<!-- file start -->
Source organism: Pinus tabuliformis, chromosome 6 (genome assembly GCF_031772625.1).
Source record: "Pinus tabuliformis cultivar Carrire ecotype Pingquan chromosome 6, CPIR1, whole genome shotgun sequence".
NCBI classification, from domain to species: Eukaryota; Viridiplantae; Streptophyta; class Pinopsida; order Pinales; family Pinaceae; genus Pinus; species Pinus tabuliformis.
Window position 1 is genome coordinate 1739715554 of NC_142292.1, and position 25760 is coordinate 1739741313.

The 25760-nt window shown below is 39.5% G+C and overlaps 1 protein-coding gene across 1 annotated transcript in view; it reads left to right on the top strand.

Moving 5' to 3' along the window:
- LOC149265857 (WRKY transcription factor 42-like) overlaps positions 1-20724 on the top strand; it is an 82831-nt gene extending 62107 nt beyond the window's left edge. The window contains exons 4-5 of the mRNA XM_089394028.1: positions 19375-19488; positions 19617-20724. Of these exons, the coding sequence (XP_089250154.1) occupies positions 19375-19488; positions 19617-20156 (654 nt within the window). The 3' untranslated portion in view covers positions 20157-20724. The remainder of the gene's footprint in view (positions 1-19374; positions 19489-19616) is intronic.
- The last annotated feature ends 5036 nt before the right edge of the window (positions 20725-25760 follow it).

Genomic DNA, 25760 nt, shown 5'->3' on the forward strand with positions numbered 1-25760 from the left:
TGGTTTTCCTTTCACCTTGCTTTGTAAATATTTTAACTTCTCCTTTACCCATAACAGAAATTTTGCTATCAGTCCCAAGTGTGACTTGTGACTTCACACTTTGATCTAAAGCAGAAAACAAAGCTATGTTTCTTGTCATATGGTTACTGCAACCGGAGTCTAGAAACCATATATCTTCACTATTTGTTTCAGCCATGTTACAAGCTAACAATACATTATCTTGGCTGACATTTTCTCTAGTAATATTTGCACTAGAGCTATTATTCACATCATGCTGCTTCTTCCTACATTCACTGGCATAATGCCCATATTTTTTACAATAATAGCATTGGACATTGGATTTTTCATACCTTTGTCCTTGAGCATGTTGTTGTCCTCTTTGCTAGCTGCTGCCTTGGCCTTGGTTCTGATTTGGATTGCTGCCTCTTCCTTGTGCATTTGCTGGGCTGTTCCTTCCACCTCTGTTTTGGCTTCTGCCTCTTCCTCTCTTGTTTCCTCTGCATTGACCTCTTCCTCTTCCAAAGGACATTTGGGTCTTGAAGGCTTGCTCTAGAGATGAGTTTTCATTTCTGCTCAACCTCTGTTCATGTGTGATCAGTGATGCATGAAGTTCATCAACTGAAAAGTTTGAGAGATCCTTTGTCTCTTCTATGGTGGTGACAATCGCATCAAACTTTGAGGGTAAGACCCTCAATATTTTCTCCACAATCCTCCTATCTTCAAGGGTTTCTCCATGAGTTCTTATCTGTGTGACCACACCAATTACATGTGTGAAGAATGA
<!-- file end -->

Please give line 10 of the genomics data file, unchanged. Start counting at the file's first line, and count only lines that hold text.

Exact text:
TGGTTTTCCTTTCACCTTGCTTTGTAAATATTTTAACTTCTCCTTTACCCATAACAGAAATTTTGCTATCAGTCCCAAGTGTGACTTGTGACTTCACACTTTGATCTAAAGCAGAAAACAAAGCTATGTTTCTTGTCATATGGTTACTGCAACCGGAGTCTAGAAACCATATATCTTCACTATTTGTTTCAGCCATGTTACAAGCTAACAATACATTATCTTGGCTGACATTTTCTCTAGTAATATTTGCACTAGAGCTATTATTCACATCATGCTGCTTCTTCCTACATTCACTGGCATAATGCCCATATTTTTTACAATAATAGCATTGGACATTGGATTTTTCATACCTTTGTCCTTGAGCATGTTGTTGTCCTCTTTGCTAGCTGCTGCCTTGGCCTTGGTTCTGATTTGGATTGCTGCCTCTTCCTTGTGCATTTGCTGGGCTGTTCCTTCCACCTCTGTTTTGGCTTCTGCCTCTTCCTCTCTTGTTTCCTCTGCATTGACCTCTTCCTCTTCCAAAGGACATTTGGGTCTTGAAGGCTTGCTCTAGAGATGAGTTTTCATTTCTGCTCAACCTCTGTTCATGTGTGATCAGTGATGCATGAAGTTCATCAACTGAAAAGTTTGAGAGATCCTTTGTCTCTTCTATGGTGGTGACAATCGCATCAAACTTTGAGGGTAAGACCCTCAATATTTTCTCCACAATCCTCCTATCTTCAAGGGTTTCTCCATGAGTTCTTATCTGTGTGACCACACCAATTACATGTGTGAAGAATGA